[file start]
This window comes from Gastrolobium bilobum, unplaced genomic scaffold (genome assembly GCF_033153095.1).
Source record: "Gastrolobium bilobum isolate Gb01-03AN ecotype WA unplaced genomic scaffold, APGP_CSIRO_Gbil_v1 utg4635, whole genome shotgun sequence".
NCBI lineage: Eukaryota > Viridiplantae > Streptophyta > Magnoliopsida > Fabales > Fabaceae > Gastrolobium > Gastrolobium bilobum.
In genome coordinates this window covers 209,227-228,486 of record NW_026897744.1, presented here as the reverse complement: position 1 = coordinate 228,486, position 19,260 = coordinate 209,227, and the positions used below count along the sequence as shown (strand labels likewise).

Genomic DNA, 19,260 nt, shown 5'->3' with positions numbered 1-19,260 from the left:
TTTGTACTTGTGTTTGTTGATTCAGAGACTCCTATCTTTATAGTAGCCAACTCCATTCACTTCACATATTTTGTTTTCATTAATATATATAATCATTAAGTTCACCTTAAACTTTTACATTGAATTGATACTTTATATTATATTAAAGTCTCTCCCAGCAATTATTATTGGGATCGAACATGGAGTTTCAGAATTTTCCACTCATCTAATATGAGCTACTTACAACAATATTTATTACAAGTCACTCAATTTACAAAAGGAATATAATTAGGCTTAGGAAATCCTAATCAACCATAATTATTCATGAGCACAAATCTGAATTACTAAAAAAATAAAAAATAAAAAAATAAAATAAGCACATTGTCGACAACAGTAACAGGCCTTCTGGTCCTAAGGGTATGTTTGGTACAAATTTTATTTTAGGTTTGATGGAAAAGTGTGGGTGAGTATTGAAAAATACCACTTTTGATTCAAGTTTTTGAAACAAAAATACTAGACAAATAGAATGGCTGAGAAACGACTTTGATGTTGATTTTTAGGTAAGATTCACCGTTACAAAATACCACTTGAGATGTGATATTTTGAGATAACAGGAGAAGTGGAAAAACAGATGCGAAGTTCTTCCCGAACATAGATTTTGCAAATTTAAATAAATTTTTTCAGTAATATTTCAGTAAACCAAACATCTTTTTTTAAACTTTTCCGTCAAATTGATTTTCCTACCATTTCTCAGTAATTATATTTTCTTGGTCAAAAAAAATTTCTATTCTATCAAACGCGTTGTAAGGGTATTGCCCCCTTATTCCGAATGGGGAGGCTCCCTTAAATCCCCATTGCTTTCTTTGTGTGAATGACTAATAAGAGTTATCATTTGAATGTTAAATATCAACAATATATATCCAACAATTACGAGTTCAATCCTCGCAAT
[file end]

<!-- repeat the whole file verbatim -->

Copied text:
This window comes from Gastrolobium bilobum, unplaced genomic scaffold (genome assembly GCF_033153095.1).
Source record: "Gastrolobium bilobum isolate Gb01-03AN ecotype WA unplaced genomic scaffold, APGP_CSIRO_Gbil_v1 utg4635, whole genome shotgun sequence".
NCBI lineage: Eukaryota > Viridiplantae > Streptophyta > Magnoliopsida > Fabales > Fabaceae > Gastrolobium > Gastrolobium bilobum.
In genome coordinates this window covers 209,227-228,486 of record NW_026897744.1, presented here as the reverse complement: position 1 = coordinate 228,486, position 19,260 = coordinate 209,227, and the positions used below count along the sequence as shown (strand labels likewise).

Genomic DNA, 19,260 nt, shown 5'->3' with positions numbered 1-19,260 from the left:
TTTGTACTTGTGTTTGTTGATTCAGAGACTCCTATCTTTATAGTAGCCAACTCCATTCACTTCACATATTTTGTTTTCATTAATATATATAATCATTAAGTTCACCTTAAACTTTTACATTGAATTGATACTTTATATTATATTAAAGTCTCTCCCAGCAATTATTATTGGGATCGAACATGGAGTTTCAGAATTTTCCACTCATCTAATATGAGCTACTTACAACAATATTTATTACAAGTCACTCAATTTACAAAAGGAATATAATTAGGCTTAGGAAATCCTAATCAACCATAATTATTCATGAGCACAAATCTGAATTACTAAAAAAATAAAAAATAAAAAAATAAAATAAGCACATTGTCGACAACAGTAACAGGCCTTCTGGTCCTAAGGGTATGTTTGGTACAAATTTTATTTTAGGTTTGATGGAAAAGTGTGGGTGAGTATTGAAAAATACCACTTTTGATTCAAGTTTTTGAAACAAAAATACTAGACAAATAGAATGGCTGAGAAACGACTTTGATGTTGATTTTTAGGTAAGATTCACCGTTACAAAATACCACTTGAGATGTGATATTTTGAGATAACAGGAGAAGTGGAAAAACAGATGCGAAGTTCTTCCCGAACATAGATTTTGCAAATTTAAATAAATTTTTTCAGTAATATTTCAGTAAACCAAACATCTTTTTTTAAACTTTTCCGTCAAATTGATTTTCCTACCATTTCTCAGTAATTATATTTTCTTGGTCAAAAAAAATTTCTATTCTATCAAACGCGTTGTAAGGGTATTGCCCCCTTATTCCGAATGGGGAGGCTCCCTTAAATCCCCATTGCTTTCTTTGTGTGAATGACTAATAAGAGTTATCATTTGAATGTTAAATATCAACAATATATATCCAACAATTACGAGTTCAATCCTCGCAAT